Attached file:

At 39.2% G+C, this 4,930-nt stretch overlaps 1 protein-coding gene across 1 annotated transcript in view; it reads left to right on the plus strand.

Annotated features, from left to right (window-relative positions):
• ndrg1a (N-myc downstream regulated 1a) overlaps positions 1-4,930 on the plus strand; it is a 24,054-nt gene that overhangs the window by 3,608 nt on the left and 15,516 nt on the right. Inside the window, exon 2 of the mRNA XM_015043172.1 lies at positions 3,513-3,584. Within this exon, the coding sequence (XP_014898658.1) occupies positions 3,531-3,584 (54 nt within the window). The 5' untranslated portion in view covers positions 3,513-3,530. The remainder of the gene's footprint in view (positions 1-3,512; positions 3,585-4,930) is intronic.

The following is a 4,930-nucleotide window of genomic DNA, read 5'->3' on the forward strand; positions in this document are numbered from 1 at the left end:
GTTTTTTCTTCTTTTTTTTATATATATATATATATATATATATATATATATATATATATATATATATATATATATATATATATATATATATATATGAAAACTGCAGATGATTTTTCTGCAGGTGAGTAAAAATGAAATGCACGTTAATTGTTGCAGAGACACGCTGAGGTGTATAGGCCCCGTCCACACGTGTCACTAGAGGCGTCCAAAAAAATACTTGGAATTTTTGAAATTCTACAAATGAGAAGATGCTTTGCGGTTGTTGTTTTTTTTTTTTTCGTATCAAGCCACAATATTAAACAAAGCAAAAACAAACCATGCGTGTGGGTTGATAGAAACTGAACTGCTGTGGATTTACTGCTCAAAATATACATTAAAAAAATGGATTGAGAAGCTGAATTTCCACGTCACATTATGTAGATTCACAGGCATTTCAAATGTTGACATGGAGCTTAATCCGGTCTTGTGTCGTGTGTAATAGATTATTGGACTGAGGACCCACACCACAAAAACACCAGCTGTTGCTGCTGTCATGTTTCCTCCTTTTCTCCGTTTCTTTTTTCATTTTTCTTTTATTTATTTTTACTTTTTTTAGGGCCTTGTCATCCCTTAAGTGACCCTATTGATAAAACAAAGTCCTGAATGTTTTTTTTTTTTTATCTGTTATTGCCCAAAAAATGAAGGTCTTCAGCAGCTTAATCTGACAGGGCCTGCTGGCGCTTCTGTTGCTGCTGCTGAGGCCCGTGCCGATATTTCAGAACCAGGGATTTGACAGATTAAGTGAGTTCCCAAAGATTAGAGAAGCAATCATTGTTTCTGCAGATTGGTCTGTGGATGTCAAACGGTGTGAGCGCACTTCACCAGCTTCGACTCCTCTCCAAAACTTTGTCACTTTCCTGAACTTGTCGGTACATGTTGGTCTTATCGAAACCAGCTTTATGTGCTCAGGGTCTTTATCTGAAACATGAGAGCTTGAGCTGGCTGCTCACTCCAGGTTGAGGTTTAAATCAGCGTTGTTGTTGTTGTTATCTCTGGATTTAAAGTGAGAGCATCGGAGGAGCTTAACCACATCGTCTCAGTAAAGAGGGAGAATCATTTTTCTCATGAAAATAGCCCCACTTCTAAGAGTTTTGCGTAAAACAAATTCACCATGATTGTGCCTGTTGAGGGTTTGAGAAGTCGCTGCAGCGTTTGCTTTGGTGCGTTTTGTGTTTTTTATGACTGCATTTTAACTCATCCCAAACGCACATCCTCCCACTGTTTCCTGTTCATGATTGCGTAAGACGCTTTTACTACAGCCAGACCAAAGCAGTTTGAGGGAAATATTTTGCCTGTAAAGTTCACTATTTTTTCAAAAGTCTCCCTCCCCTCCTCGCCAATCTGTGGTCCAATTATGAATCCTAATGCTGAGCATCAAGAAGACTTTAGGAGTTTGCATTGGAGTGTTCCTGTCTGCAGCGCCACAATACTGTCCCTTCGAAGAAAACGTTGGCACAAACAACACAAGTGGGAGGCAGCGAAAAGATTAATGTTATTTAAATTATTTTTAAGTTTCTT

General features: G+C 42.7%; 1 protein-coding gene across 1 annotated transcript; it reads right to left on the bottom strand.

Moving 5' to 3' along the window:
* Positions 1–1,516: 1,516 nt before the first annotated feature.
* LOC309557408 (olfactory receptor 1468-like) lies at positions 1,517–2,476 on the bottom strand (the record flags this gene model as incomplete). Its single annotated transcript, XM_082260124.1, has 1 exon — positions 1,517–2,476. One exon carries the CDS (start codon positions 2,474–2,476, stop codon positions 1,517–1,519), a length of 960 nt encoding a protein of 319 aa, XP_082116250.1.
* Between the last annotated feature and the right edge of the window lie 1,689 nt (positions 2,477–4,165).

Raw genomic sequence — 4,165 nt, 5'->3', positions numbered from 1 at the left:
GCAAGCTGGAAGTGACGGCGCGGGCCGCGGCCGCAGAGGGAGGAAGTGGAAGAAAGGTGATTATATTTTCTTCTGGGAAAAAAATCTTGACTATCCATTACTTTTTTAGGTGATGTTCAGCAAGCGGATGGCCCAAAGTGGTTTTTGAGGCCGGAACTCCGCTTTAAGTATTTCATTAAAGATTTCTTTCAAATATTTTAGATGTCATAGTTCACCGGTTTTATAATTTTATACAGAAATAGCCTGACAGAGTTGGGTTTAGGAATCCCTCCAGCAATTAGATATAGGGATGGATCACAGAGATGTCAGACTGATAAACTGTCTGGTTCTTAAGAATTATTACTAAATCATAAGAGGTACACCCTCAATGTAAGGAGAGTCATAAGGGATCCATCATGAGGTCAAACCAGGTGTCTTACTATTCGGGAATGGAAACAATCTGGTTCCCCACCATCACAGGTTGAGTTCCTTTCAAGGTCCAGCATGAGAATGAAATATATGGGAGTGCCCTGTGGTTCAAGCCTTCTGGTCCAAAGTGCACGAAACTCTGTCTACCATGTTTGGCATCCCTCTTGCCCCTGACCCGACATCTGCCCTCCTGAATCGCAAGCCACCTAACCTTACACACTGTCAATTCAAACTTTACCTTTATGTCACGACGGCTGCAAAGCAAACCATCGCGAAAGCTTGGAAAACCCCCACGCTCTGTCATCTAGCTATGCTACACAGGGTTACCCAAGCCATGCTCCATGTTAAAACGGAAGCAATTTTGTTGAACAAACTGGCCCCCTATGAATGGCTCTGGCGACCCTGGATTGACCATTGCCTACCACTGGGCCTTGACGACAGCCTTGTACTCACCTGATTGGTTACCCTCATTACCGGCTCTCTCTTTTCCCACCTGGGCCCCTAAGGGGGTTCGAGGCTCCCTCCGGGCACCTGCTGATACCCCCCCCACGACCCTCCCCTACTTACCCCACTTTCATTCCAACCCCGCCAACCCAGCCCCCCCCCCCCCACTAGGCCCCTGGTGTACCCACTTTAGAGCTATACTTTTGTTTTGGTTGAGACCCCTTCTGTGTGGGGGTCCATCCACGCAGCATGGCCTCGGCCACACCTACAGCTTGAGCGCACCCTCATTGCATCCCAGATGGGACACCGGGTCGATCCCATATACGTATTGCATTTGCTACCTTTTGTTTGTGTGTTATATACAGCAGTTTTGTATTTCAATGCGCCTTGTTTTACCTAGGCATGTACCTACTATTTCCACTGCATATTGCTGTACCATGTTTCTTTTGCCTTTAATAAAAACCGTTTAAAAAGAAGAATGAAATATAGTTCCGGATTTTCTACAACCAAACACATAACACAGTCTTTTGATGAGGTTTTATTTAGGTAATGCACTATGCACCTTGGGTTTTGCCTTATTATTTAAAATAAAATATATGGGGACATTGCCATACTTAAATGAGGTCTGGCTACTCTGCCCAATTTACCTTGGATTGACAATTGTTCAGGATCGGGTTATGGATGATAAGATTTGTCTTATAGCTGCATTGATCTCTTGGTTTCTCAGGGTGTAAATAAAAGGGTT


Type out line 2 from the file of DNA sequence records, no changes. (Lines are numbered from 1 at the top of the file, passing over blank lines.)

Annotated features, from left to right (window-relative positions):